Friday, October 21, 2011

Masters of Horror: Jenifer

Masters of Horror: Season 1, Episode 4
Director: Dario Argento
Notable Films: Suspiria, Inferno, Opera
Director Trademarks Present: Obsession, the beauty of horror, shocking gore,
Plot Summary: Cop Frank Spivey (Steven Weber, who wrote the teleplay) shoots a deranged homeless man before he can kill a girl (Carrie Ann Fleming). Before dying, the man utters one word: Jenifer, the name of the girl. Although her body is desirable, Jenifer has a horribly deformed face, can't speak, and it's uncertain if she understands anything. Frank becomes obsessed with her, bringing her into his home, much to the dismay of his family. Soon, Frank's whole life is unraveling as Jenifer uses her body to control Frank and satiate her hunger for flesh.

Jenifer the character's problems are her ugly mug causes the world to treat her with scorn and she ultimately destroys all the men in her life. Jenifer the film's problems are its utter predictability, inability to craft believable characters, and absence of director Dario Argento's bravura sense of style. During my first go-around of Masters of Horror, this was my least favorite episode of the series, and after watching it again, it still is.

The biggest detriment to Jenifer is that once the setup is complete, the resolution is more or less a foregone conclusion. Instead of building an inevitable sense of dread, the film plods to the inevitable. Rather than tightening the screws, Argento throws in freaky sex scenes and shocking images: a disemboweled cat, Jenifer's drooling mouth, and the mutilated bodies of her victims. With all the atrocities piled on, the episode is akin to a freak show; there's no emotional connection, and you're just watching gross things happen.

Frank's family and co-workers don't factor much at all; for him to lose all that, there needed to be a deep connection between, but they're just kind of there and then gone. For that matter, Frank himself is not much a character. We're never sure why he sacrifices everything for Jenifer. It's implied Jenifer has cast some sort of spell on Frank, but that's never really explored.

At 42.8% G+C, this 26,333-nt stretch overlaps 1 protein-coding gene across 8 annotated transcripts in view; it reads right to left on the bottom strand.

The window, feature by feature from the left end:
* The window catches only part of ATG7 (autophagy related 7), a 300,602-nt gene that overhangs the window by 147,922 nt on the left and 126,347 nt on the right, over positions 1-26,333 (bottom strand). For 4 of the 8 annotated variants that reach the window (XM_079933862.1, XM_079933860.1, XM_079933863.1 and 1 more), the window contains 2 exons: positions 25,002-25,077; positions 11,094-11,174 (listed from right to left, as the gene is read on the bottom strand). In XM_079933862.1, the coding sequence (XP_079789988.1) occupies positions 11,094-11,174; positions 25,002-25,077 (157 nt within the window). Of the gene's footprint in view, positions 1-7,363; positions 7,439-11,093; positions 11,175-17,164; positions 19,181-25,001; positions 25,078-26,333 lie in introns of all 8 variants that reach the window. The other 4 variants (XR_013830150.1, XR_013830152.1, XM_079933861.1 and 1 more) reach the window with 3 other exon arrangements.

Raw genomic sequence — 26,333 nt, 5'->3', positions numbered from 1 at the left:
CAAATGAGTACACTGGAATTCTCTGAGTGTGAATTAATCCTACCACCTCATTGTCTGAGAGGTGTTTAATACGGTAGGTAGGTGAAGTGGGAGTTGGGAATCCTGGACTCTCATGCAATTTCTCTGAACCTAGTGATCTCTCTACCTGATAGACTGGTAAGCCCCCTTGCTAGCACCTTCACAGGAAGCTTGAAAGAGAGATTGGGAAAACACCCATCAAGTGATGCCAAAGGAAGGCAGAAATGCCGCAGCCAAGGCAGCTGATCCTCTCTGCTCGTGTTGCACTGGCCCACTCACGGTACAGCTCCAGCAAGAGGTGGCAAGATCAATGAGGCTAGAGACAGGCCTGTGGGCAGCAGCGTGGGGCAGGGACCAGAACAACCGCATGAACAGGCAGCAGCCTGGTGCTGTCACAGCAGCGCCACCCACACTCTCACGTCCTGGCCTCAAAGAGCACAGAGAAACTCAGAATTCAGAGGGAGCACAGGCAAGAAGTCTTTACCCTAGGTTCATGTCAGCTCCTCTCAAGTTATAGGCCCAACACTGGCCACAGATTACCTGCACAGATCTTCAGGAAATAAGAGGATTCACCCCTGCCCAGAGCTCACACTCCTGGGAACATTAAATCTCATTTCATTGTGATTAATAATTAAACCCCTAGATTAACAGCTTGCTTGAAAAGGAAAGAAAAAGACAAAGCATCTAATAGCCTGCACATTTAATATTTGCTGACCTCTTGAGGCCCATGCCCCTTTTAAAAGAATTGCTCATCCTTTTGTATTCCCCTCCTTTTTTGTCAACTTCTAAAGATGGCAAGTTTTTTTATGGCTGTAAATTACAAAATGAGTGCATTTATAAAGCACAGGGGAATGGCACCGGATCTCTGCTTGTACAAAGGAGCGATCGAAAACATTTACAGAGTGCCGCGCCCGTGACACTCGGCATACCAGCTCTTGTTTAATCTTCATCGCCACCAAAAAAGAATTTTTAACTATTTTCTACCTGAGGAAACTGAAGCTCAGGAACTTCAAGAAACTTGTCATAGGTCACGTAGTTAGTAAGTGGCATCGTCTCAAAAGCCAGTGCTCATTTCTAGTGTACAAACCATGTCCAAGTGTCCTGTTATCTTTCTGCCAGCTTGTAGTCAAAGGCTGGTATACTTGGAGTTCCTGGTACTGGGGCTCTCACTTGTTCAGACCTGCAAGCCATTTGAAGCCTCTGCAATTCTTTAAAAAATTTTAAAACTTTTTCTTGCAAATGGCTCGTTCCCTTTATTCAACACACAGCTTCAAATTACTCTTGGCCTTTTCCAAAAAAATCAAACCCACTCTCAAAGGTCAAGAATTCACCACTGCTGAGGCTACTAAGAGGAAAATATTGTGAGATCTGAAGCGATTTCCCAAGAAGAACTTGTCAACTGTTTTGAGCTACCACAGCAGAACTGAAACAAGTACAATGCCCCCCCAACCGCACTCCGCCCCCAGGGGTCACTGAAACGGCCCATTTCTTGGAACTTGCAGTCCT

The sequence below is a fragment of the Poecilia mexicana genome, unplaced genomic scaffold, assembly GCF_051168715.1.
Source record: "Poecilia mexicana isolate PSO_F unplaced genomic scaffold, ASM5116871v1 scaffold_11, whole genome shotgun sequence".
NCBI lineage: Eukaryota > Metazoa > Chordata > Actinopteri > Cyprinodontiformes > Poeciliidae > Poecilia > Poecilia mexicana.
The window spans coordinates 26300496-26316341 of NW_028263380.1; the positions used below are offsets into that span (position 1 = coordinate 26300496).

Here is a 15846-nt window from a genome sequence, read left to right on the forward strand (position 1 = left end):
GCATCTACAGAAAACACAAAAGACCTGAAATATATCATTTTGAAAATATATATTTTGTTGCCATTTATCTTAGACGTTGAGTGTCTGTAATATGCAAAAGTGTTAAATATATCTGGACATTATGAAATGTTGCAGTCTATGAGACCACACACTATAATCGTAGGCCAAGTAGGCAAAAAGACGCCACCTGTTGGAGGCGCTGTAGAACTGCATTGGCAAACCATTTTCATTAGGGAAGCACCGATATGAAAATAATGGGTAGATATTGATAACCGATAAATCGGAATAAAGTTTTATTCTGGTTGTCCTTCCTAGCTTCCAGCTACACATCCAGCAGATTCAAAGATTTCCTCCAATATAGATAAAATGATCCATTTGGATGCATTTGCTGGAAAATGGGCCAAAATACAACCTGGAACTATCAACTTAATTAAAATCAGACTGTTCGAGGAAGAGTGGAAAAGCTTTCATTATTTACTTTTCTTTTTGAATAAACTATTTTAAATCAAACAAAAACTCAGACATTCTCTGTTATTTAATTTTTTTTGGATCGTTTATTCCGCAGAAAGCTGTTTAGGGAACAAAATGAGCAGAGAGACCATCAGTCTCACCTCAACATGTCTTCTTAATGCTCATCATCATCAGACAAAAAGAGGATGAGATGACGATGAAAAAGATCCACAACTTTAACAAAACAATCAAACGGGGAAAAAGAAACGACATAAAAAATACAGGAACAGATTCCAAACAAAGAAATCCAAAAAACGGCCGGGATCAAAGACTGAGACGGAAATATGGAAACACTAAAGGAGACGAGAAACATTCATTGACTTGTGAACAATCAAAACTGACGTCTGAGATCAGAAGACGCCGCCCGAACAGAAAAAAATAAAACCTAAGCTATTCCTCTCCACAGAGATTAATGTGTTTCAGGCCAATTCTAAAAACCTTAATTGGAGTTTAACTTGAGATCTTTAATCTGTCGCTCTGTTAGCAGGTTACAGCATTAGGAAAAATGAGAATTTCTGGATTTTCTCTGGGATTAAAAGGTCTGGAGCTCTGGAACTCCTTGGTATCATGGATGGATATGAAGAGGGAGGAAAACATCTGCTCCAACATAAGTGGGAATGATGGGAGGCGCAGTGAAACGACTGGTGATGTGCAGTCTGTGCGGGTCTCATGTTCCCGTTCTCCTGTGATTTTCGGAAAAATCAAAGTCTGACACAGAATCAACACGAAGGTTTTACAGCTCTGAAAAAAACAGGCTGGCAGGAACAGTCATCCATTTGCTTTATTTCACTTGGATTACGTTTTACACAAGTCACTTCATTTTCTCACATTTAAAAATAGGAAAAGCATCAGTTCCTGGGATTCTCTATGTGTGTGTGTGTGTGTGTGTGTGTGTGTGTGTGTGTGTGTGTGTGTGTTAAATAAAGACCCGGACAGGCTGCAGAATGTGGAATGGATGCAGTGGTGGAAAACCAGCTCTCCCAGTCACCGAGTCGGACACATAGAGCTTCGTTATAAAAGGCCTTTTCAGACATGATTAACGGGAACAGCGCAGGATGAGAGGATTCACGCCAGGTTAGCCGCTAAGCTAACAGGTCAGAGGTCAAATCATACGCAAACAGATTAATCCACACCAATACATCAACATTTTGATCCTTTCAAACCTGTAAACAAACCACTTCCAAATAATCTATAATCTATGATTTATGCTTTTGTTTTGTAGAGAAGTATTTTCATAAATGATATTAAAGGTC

Aspects of Jenifer herself work better, but she too is inconsistent. She's curiously child-like, more like a wounded animal than a vicious monster. Argento, in the past, has orchestrated death scenes that while viciously graphic and bloody were quite beautiful. That dichotomy of revulsion and beauty is represented in Jenifer. Except for Frank, every other character treats her with scorn or disgust, perhaps suggesting people create monsters. But there are just too many unanswered questions about her: where does she come from, is she human, is she a misguided innocent with grotesque hungers or a manipulative succubus, and why does she eat flesh?

Compared to his past work, Argento's direction is rather pedestrian. His work often felt like filmed nightmares. Not much made sense, but the images were so other-worldly and bizarre, you were drawn in. Except for a scene where Frank drinks in a bar and walks outside with the camera angle is tilted off-balance, Jenifer lacks his usual stylistic sensibility.

Before Masters of Horror, I had never seen a film directed by Argento. Since then, I've seen a number of them, many of them quite good. Personally, I'll stick with those in place of Jenifer. There are a lot of shocking, disgusting, and delirious moments but not enough to carry the film.

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